Annaji completed sixty years of age in November 1954. Personally, Annaji did not want any celebration. But we both along, with Chitthi and Chippachi were very keen to make an occasion of that day. So we had a ‘homam’ in the morning and treated our friends to a sumptuous lunch. Babuji’s youngest brother, who was working in Bombay, also joined us. We all felt very happy and fulfilled.
In December of the same year there were two plane crashes, both BOAC, and both flying from Rangoon to London. Those days there were no non-stop flights. Hop-stop- hop from city to city was the procedure. The first crash occurred when the flight from Rangooon was landing in Calcutta. It was a total loss. One lady missed the flight at Rangoon. The radio, the press and the man in the street congratulated her on her lucky escape. Well, this lady reached Calcutta by the next flight from Rangoon. She was on her way to London, and the next stop was Delhi. This plane too crashed at Palam Airport while landing and there were no survivors! Now the very same radio, the press and the common man all pointed their fingers at her saying that she should have died at the Calcutta crash and because she escaped death then, this crash had to follow. Just imagine!!
Among our group only ‘Nada Shoes’ Mama had a car. He was a very generous person. Though he was living in Karol Bagh, he used to visit us often in South Delhi and take us for long drives. A visit to the River Yamuna in September with us was a must for him.It was wonderful seeing River Yamuna overflowing both the banks.
As he was working with Burma Shell Oil Company, he was free to go anywhere inside Palam Airport. He took us to the crash site at Palam to see the remains of the plane there.Whenever I read about a plane crash, this picture comes to my mind. This friend’s name is Ranganathan and it was Raji who started calling him Nada Shoes Mama. He used to tease her about her canvas shoes, which had laces, as ‘Nada Shoes’. Raji was just two years old at the time.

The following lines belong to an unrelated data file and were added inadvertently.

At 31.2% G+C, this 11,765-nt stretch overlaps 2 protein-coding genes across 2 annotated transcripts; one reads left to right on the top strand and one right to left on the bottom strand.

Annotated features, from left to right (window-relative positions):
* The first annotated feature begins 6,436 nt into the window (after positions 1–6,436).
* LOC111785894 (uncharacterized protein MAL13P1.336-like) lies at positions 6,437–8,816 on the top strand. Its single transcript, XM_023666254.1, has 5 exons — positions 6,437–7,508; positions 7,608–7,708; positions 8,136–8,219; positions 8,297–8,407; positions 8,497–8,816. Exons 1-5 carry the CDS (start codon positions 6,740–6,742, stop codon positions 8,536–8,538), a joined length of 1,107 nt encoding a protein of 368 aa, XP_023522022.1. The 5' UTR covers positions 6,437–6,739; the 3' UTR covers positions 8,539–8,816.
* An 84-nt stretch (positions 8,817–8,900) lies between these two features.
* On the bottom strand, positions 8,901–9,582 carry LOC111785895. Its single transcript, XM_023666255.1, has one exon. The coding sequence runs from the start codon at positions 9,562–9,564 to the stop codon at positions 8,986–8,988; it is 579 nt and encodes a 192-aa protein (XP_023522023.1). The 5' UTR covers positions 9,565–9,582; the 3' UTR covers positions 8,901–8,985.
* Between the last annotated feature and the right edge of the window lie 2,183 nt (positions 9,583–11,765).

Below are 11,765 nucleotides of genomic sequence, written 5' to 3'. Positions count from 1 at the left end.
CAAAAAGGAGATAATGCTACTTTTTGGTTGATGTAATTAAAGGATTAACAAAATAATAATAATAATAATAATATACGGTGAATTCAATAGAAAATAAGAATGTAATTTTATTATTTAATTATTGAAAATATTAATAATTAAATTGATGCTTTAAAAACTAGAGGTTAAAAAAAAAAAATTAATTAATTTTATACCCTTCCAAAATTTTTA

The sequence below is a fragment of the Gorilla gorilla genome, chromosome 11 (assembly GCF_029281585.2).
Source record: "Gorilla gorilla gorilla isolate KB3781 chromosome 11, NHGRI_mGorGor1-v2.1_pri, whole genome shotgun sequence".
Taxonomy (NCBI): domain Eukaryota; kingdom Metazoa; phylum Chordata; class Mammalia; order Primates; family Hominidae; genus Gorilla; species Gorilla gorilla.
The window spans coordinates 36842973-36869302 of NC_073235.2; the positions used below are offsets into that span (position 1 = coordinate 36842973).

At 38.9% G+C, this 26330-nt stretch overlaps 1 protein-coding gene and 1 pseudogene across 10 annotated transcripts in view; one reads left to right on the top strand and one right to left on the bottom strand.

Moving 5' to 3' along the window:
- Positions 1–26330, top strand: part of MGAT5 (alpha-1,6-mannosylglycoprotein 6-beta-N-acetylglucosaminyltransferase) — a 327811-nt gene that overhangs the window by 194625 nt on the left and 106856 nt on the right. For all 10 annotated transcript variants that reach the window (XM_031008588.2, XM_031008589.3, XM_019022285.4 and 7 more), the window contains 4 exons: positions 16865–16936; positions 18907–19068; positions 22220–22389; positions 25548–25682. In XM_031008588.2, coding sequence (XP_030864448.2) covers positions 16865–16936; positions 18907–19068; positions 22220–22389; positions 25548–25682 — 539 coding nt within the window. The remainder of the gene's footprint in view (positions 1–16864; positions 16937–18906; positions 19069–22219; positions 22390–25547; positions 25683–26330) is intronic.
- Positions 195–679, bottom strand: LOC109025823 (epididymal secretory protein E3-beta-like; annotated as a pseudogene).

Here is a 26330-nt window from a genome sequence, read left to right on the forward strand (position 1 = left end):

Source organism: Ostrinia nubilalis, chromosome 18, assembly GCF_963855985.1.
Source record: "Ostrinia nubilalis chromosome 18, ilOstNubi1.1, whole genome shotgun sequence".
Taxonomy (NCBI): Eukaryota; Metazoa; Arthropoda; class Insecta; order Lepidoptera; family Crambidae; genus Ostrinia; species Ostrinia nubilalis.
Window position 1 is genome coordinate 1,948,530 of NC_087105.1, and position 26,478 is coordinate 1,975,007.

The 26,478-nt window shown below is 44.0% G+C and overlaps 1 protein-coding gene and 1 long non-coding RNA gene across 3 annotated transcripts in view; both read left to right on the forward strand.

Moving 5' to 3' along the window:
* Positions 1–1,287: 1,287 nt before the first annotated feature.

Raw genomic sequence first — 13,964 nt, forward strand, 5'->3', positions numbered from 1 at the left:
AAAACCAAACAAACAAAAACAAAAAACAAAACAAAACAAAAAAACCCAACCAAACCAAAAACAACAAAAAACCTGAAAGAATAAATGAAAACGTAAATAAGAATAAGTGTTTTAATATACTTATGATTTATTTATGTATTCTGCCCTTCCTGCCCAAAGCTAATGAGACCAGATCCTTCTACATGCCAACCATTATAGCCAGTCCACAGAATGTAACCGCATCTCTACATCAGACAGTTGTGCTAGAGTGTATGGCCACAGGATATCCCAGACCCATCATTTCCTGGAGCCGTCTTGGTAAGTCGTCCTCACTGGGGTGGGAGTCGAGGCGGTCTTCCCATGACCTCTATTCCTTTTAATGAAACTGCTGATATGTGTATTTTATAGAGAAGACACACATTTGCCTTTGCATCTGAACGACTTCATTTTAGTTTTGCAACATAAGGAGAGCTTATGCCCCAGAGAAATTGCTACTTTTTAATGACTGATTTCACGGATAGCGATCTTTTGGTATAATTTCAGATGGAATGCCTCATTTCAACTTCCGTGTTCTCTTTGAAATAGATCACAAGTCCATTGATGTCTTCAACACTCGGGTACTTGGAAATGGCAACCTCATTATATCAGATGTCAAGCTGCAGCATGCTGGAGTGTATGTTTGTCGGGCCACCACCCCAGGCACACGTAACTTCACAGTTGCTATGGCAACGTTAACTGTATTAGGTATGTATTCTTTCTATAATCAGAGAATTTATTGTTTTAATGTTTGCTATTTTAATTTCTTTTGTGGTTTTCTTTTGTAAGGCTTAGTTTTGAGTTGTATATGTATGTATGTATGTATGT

In the last week of December, Babuji had to make an emergency trip to Bombay. His youngest brother, Kunjappa, was admitted in a hospital, with a serious attack of typhoid. This news was conveyed to us by telegram by my younger brother who was also working in Bombay and staying in the same hotel as Kunjappa. Telegrams were the only and the quickest way of communication in those days and they usually carried only bad news. We were shocked to know about Kunjappa’s illness. The same evening, Babuji took a flight to Bombay – his first flight. Naturally, we were all worried, troubled and very frightened, praying for Kunjappa’s recovery and Babuji’s safe landing in Bombay, for it was too close to the two crashes.
Babuji, as he later on told me, had conditioned himself mentally to carry his brother – twelve years younger than himself -- in his arms to… if something unthinkable happened. But God was great. All that happened was that Babuji had to walk a distance of three or four miles to Kemps’ Corner and back to the hospital in the middle of the night to get the life-saving drug from a medical shop there. Those days, roads were deserted after 10 p.m., with no buses or taxis. Auto rickshaws had not yet entered the picture.
Well, to make the story short, Babuji stayed in Bombay for more than six weeks till Kunjappa was well enough to travel by train to Delhi. He stayed with us for a month or two to get back his original health. In Delhi, he suffered a relapse and the doctor gave me the responsibility of taking care of his diet. Kunjappa just hated his insipid diet, and hence, I was at the receiving end of all his tantrums, anger and bad temper. But did I care? No. I just wanted him to get well and back at work.